Indians, Slaves, and Mass Murder: The Hidden History

Carl Lumholtz: Tarahumara Woman Being Weighed, Barranca de San Carlos (Sinforosa), Chihuahua, 1892; from Among Unknown Tribes: Rediscovering the Photographs of Explorer Carl Lumholtz. The book includes essays by Bill Broyles, Ann Christine Eek, and others, and is published by the University of Texas Press.
Carl Lumholtz: Tarahumara Woman Being Weighed, Barranca de San Carlos (Sinforosa), Chihuahua, 1892; from Among Unknown Tribes: Rediscovering the Photographs of Explorer Carl Lumholtz. The book includes essays by Bill Broyles, Ann Christine Eek, and others, and is published by the University of Texas Press.

1.

The European market in African slaves, which opened with a cargo of Mauritanian blacks unloaded in Portugal in 1441, and the explorer Christopher Columbus, born in Genoa ten years later, were closely linked. The ensuing Age of Discovery, with its expansions of empires and exploitations of New World natural resources, was accompanied by the seizure and forced labor of human beings, starting with Native Americans.

Appraising that commercial opportunity came naturally to an entrepreneur like Columbus, as did his sponsors’ pressure on him to find precious metals and his religion’s contradictory concerns both to protect and convert heathens. On the day after Columbus landed in 1492 on an island in the present-day Bahamas and saw its Taíno islanders, he wrote that “with fifty men they could all be subjected and made to do all that one wished.” Soon the African trade was changing life in Spain; within another hundred years most urban families owned one or more black servants, over 7 percent of Seville was black, and a new social grouping of mixed-race mulattos joined the lower rungs of a color-coded social ladder.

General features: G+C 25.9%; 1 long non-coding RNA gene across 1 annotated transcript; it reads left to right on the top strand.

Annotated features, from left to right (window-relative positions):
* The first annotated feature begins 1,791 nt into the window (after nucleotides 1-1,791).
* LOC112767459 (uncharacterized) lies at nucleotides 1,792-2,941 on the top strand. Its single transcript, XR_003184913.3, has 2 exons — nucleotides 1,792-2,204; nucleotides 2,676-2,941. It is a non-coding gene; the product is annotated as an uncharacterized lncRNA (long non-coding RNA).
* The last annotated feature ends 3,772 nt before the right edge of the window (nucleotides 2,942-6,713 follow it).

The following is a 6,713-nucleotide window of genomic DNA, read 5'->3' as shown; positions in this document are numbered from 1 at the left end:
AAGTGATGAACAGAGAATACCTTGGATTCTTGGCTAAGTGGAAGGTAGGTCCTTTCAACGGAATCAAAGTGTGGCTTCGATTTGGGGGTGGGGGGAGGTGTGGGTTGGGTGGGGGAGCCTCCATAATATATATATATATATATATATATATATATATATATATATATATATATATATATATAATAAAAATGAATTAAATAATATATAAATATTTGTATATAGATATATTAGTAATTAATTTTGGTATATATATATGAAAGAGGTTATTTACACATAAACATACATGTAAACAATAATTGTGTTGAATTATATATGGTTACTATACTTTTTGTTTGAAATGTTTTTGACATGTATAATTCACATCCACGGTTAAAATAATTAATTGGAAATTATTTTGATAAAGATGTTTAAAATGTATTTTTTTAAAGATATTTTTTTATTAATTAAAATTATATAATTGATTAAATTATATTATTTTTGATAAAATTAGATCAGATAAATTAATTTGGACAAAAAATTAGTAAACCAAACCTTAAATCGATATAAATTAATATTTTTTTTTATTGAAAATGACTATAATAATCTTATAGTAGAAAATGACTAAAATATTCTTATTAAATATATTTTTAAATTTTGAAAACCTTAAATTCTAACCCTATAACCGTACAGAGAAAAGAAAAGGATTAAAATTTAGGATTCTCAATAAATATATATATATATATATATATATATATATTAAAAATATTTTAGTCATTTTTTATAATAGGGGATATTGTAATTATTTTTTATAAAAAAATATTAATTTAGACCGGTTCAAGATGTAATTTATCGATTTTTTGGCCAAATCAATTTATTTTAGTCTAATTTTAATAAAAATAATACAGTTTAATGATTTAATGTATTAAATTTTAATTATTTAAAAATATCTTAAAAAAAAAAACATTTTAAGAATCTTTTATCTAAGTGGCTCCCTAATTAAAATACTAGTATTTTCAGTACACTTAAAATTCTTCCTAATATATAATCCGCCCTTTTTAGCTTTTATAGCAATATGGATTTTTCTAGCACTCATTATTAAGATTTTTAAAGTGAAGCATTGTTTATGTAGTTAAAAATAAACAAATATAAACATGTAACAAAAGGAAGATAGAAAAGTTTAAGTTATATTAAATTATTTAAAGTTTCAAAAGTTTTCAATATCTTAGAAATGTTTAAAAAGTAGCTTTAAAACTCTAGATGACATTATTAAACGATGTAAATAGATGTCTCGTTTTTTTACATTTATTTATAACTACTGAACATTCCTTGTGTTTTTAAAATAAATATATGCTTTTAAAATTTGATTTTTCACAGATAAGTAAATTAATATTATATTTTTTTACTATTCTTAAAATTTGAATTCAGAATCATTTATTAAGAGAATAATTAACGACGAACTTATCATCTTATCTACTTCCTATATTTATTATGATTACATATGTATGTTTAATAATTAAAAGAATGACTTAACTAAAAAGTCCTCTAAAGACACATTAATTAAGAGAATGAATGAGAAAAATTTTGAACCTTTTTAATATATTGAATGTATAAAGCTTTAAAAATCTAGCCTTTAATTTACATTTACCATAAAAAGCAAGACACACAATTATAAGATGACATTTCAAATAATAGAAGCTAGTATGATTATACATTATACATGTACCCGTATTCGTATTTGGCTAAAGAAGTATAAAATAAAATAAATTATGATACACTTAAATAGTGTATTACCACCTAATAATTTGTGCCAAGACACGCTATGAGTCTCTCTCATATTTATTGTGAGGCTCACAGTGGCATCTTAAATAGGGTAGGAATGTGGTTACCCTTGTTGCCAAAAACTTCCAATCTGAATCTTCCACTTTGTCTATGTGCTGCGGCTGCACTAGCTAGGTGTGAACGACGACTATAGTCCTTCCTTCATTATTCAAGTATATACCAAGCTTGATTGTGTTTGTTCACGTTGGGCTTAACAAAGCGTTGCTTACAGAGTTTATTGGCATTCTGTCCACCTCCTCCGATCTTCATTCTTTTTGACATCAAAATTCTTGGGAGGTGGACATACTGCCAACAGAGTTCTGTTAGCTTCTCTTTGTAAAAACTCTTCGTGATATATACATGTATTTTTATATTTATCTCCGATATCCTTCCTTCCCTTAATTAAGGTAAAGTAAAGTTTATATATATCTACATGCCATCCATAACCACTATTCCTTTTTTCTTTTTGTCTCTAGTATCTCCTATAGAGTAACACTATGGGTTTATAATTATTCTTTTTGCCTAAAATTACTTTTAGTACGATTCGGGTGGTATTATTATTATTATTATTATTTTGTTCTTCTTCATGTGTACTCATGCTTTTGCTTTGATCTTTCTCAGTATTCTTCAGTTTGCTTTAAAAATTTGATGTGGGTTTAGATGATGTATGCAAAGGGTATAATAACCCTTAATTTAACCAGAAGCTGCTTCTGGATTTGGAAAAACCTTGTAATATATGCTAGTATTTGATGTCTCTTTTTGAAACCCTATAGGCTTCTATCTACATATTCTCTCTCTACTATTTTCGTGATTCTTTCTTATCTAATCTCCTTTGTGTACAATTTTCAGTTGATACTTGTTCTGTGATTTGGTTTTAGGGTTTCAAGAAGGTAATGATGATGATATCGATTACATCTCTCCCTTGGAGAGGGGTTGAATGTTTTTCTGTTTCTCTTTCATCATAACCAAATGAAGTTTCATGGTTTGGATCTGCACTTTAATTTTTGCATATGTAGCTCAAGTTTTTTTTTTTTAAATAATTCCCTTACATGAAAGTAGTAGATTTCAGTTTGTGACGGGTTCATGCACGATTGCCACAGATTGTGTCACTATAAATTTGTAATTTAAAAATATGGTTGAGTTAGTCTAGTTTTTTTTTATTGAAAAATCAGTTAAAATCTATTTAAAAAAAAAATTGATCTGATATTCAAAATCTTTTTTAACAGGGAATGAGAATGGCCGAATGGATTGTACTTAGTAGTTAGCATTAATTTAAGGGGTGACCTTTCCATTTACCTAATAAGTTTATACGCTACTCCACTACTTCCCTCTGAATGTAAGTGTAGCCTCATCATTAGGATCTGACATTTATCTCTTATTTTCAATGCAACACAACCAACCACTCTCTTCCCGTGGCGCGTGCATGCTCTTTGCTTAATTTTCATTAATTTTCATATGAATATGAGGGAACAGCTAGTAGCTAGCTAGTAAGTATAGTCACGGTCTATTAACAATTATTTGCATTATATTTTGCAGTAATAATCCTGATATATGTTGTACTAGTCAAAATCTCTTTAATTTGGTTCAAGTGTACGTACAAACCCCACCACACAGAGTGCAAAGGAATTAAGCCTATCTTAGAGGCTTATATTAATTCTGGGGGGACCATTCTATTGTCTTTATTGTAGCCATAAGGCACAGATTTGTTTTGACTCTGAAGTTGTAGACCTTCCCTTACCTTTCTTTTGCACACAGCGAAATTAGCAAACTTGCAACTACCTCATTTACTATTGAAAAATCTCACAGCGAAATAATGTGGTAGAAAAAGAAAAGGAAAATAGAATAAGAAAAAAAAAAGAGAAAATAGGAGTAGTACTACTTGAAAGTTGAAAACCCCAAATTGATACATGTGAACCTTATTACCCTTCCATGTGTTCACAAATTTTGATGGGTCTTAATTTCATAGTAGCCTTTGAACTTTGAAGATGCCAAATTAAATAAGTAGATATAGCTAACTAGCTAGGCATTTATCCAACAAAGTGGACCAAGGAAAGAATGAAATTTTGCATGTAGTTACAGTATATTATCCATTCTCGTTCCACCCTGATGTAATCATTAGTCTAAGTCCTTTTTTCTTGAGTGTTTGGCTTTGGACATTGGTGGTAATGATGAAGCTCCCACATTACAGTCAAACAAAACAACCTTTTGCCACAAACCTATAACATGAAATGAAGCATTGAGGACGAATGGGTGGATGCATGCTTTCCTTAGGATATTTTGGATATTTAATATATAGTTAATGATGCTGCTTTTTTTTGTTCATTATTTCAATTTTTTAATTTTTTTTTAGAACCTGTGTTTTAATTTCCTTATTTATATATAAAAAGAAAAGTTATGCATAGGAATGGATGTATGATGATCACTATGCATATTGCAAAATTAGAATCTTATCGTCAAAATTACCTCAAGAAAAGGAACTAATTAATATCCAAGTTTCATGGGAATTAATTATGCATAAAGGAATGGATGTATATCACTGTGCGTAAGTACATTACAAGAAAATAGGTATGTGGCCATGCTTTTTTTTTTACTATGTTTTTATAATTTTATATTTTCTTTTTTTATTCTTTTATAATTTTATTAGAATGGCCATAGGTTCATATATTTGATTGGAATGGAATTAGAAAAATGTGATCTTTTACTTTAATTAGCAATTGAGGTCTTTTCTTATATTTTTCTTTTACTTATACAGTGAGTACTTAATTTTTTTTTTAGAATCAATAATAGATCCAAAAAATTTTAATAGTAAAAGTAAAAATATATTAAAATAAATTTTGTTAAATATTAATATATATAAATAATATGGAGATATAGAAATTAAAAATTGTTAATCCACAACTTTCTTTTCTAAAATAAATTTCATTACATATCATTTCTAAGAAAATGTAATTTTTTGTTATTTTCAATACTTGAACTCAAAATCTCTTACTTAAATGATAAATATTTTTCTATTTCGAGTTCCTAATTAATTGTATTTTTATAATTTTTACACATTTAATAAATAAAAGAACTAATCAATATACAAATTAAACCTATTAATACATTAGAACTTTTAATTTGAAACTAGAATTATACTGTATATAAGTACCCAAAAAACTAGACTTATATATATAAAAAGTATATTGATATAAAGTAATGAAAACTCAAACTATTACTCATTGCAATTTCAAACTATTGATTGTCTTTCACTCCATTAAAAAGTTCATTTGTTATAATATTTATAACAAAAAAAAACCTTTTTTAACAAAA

Columbus liked the “affectionate and without malice” Arawakan-speaking Taíno natives. He found the men tall, handsome, and good farmers, the women comely, near naked, and apparently available. In exchange for glass beads, brass hawk bells, and silly red caps, the seamen received cotton thread, parrots, and food from native gardens. Fresh fish and fruits were abundant. Glints in the ornaments worn by natives promised gold, and they presumably knew where to find more. Aside from one flare-up, there were no serious hostilities. Columbus returned to Barcelona with six Taíno natives who were paraded as curiosities, not chattel, before King Ferdinand and Queen Isabella.

The following year, Columbus led seventeen ships that dropped 1,500 prospective settlers on Caribbean beaches. As they stayed on, relations with local Indians degenerated. What was soon imposed was “the other slavery” that the University of California, Davis, historian Andrés Reséndez discusses in his synthesis of the last half-century of scholarship on American Indian enslavement. First came the demand for miners to dig for gold. The easy-going Taínos were transformed into gold-panners working under Spanish overseers.

The Spaniards also exploited the forms of human bondage that already existed on the islands. The Caribs of the Lesser Antilles, a more aggressive tribe, regularly…


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